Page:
The houses are matchsticks across the landscape and even Larry Montoya is in awe. A U.S. Army veteran and long-time disaster relief volunteer, Montoya has deployed to dozens of disaster zones. But he’s never seen anything like Benton, Kentucky.
“You’ll drive through a neighborhood: pristine. You’ll travel another minute and a half, two minutes, and then it’s just a warzone,” says Montoya, a Team Rubicon volunteer who arrived in Kentucky on Saturday. “There will be houses just on foundations, or others with roofs ripped clear rip off. You drive a few more minutes and you go back to a clean area again.”
On December 10-11, an estimated 50 tornadoes were reported across eight Midwest states, killing at least 88 people—at least 74 of them in Kentucky—and leaving tens of thousands without power.
That the destruction was so random—leaving some homes standing while the neighboring home is gone—is common for tornadoes. Yet it doesn’t make their wrath or path any easier.
“It’s got to hurt—almost like survivor’s guilt—because you’ll have on one block where 80% of the houses are destroyed, and then you’ll have these three or four houses that are missing a couple of shingles. Then, you’re looking at your neighbors and their houses are shredded; they’re just scattered for miles and miles,” says Montoya.
Montoya is one of the roughly 40 Team Rubicon volunteers—Greyshirts—who have been on the ground in Kentucky helping homeowners affected by the tornadoes.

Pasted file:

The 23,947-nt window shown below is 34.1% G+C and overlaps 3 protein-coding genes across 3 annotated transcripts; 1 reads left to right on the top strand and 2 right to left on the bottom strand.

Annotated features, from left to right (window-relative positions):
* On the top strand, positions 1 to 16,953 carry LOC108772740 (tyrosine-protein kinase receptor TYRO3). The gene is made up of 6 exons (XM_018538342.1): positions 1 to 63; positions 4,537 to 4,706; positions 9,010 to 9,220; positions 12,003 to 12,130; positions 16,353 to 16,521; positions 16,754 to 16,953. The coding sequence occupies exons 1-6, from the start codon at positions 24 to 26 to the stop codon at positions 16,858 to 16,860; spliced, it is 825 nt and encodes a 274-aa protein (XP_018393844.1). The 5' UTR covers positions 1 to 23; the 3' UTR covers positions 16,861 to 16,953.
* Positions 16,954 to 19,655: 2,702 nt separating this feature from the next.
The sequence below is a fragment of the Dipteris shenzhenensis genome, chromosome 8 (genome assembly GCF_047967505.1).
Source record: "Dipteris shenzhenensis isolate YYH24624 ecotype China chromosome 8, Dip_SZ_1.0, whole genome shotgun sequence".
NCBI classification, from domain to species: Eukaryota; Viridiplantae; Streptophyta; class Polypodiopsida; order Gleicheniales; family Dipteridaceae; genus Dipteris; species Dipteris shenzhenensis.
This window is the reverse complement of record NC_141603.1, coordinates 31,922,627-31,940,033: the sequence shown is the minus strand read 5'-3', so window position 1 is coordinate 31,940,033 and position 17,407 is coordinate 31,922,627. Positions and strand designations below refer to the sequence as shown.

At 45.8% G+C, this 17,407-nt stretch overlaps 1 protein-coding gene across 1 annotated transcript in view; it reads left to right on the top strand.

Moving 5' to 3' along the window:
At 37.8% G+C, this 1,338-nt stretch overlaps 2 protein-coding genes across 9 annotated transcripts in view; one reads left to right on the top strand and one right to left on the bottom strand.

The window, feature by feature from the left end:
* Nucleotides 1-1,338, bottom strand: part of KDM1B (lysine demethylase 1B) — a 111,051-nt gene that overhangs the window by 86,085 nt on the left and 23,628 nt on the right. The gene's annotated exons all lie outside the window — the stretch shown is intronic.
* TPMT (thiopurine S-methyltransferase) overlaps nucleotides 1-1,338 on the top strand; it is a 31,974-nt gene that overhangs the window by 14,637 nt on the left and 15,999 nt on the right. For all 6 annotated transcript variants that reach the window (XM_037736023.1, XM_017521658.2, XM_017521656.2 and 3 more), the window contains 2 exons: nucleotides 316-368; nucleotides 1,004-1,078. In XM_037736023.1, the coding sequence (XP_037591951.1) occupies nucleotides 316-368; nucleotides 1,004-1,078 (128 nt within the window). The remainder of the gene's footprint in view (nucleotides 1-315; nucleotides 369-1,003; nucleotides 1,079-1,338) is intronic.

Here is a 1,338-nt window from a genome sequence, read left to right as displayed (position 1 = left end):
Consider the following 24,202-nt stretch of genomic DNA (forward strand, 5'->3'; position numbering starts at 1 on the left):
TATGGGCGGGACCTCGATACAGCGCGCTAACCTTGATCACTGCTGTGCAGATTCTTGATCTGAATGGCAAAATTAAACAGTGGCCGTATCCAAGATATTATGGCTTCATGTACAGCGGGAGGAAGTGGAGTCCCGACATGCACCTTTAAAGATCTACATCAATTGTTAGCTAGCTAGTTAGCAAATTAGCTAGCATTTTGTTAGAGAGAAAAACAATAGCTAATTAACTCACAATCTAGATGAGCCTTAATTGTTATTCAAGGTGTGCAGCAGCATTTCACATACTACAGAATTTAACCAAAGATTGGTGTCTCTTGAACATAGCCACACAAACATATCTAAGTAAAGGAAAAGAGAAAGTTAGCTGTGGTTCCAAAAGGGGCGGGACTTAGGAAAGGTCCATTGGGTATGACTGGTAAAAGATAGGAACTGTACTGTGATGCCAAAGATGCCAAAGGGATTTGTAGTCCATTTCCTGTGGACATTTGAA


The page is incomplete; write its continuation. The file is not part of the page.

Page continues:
Over the past several days they’ve been removing debris scattered around, and top of, homes. A team of sawyers and heavy equipment operators has also been clearing roadways for emergency vehicles and to help restore access to homes in Dawson Springs, KY.
Getting so many boots on the ground so quickly was a result of a bit of prior planning by Team Rubicon: When the disaster relief organization got wind of possible weather events last week, they had already contacted some of the organization’s top volunteers and had them standing by should disaster strike.
On Saturday, just hours after the tornadoes, a handful of sawyers local to the area hit the ground and began taking down trees and debris scattered across roadways. Greyshirt Montoya and a couple of others arrived in Atlanta Saturday night and began making their way to the tornado zone. Meanwhile, Team Rubicon was busy booking flights and deploying other Greyshirts. Less than 48 hours of the first tornado more than three dozen volunteers—sawyers and heavy equipment operators included—were clearing roads, roofs, and driveways in Kentucky.
The Greyshirt army isn’t going anywhere, anytime soon, either. Regardless of the holidays, Team Rubicon expects to have dozens of volunteers deployed to Mayfield, Dawson Springs—and possibly also to Bowling Green, KY, and Wilson and Henry counties in Tennessee—through at least January 5.